Investigation Discovery’s ‘See No Evil: Mr. Big’ depicts how 36-year-old Dexter Bain was murdered in a bar in Calgary, Canada, in November 2010. The part-time bartender had closed the pub and was drinking with two acquaintances when the incident happened. While the police identified the killer within weeks of the crime, they had to mount an audacious sting operation and arrest the perpetrator more than a year later. If you’re interested in knowing what happened, we’ve you covered. Let’s begin then, shall we?
How Did Dexter Bain Die?
Dexter Bain was born to Kim Godin-Lubrano and Jeff Bain in Calgary, Alberta, on March 16, 1974. The 36-year-old worked part-time as a bartender at the Our Place Pub & Grill on 3709 26th Avenue North Eeast in November 2010. His mother, Kim, recalled, “Dexter loved his part-time job at the bar. He had a lot of friends and would be happy to help out anyone.” According to the show, he agreed to close out as a favor to the owner on November 27. Kim added, “He always strived to aid in fixing stuff and was too kind, probably to a fault.”
His daughter, Ashley Mannix, recalled, “I probably saw a different side of him because I had him as a father. All my memories of him centered around him being super goofy all the time since he probably knew it would make me super happy.” Around 3:35 am on November 27, the police received a distressing 911 call that stated a shooting had occurred at the Our Place Pub and someone had been critically injured. When the first responders arrived at the scene, they found Dexter in acute pain, requiring immediate medical intervention.
Unfortunately, by the time he was rushed to the hospital, Dexter had already succumbed to his injuries and was declared dead upon arrival. The coroner found two entry wounds in the back but no exit wounds and was able to retrieve two .22-caliber bullets from the body. According to the autopsy, the fatal shots might have bounced off some bone and punctured his lungs, leading to internal bleeding and death. Kim stated, “He was shot in the back. That’s a coward that shoots not once but twice. I can’t say anything less.”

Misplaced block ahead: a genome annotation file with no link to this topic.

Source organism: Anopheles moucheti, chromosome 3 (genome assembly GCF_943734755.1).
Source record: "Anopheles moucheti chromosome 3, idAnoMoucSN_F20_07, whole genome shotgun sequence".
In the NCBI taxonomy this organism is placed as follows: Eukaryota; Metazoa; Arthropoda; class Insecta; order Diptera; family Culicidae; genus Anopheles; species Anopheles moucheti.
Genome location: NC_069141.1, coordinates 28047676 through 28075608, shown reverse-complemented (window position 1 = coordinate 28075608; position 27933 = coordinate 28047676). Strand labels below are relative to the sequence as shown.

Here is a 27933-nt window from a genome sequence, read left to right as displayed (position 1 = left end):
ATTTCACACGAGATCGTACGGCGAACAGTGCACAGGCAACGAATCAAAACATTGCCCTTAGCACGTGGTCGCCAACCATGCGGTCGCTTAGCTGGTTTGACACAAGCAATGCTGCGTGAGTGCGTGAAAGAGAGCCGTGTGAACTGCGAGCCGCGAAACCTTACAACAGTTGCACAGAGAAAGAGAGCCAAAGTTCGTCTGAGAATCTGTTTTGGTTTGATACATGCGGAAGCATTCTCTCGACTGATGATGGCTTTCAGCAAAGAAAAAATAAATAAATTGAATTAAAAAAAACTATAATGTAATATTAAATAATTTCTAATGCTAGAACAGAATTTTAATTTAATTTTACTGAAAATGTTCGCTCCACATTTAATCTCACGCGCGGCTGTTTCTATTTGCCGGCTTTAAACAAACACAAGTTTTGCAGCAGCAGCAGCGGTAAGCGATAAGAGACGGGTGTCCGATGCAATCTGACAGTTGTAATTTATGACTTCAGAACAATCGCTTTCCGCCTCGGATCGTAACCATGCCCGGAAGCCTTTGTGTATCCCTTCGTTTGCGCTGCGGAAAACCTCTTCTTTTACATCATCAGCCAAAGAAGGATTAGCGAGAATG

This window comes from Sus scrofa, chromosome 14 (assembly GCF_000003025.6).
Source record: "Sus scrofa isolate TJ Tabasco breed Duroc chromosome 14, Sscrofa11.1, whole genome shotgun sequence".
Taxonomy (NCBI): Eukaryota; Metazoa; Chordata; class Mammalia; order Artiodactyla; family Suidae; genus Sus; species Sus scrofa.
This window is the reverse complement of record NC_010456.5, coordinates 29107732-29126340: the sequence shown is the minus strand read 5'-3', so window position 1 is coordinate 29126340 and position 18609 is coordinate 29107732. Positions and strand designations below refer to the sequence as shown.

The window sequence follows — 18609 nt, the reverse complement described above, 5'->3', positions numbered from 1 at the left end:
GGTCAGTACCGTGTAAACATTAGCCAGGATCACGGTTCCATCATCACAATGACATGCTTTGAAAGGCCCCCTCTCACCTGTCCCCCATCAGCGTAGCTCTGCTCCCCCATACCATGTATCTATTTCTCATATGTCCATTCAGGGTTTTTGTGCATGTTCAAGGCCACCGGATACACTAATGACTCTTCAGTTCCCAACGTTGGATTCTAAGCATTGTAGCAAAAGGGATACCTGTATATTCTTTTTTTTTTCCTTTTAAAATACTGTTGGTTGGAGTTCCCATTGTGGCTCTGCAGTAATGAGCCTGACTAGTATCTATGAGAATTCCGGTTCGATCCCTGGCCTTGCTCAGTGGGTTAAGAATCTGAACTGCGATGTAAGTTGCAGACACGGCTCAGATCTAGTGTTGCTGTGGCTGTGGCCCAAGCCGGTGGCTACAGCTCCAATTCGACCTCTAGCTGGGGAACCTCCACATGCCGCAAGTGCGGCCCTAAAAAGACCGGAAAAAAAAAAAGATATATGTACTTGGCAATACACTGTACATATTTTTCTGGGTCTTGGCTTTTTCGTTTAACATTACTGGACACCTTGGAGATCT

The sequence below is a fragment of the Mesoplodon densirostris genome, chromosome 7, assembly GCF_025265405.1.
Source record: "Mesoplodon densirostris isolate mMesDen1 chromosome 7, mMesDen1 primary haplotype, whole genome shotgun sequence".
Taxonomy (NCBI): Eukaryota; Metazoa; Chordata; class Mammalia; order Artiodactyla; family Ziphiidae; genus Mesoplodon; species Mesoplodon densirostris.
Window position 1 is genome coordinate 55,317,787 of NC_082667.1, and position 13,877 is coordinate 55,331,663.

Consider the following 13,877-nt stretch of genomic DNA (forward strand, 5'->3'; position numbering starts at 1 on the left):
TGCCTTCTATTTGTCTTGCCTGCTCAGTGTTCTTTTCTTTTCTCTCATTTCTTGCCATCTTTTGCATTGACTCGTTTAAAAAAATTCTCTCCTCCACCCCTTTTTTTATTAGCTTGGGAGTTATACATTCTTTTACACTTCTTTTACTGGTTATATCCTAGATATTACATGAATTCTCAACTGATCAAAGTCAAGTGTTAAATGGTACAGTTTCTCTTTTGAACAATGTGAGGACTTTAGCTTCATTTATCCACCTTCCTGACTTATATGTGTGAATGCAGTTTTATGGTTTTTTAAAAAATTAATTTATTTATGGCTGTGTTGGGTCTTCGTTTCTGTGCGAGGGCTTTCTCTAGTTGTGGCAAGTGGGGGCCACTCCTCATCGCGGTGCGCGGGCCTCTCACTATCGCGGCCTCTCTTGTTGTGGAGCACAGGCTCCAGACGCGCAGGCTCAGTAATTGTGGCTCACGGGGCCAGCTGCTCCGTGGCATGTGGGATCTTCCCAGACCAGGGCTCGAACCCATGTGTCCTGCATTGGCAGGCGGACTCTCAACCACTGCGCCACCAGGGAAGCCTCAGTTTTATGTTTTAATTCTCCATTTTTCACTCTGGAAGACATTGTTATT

Who Killed Dexter Bain?
The investigators interviewed the two patrons who called 911 and learned they were inside the bar when they heard two loud bangs from the back of the service area. According to them, Dexter came running in from the back and urged them to flee, claiming a group had assaulted and shot him while trying to break in. The customers claimed they did not see any of the perpetrators except for an individual wearing a dark-colored hoodie. The police found a pool cue and a large 2-by-4 piece of wood with a T on the top in the snow-covered parking lot.
The patrons claimed they and Dexter grabbed these as defensive weapons on their way out since they thought they were being attacked. However, the group did not follow them, and Dexter collapsed between the pub and a convenience store next door. The investigators found several footprints on the service area floor inside and in the snow outside the bar’s rear entrance. They also noticed a camera on the wall opposite the kitchen, but the owner said it was a red herring and not operational.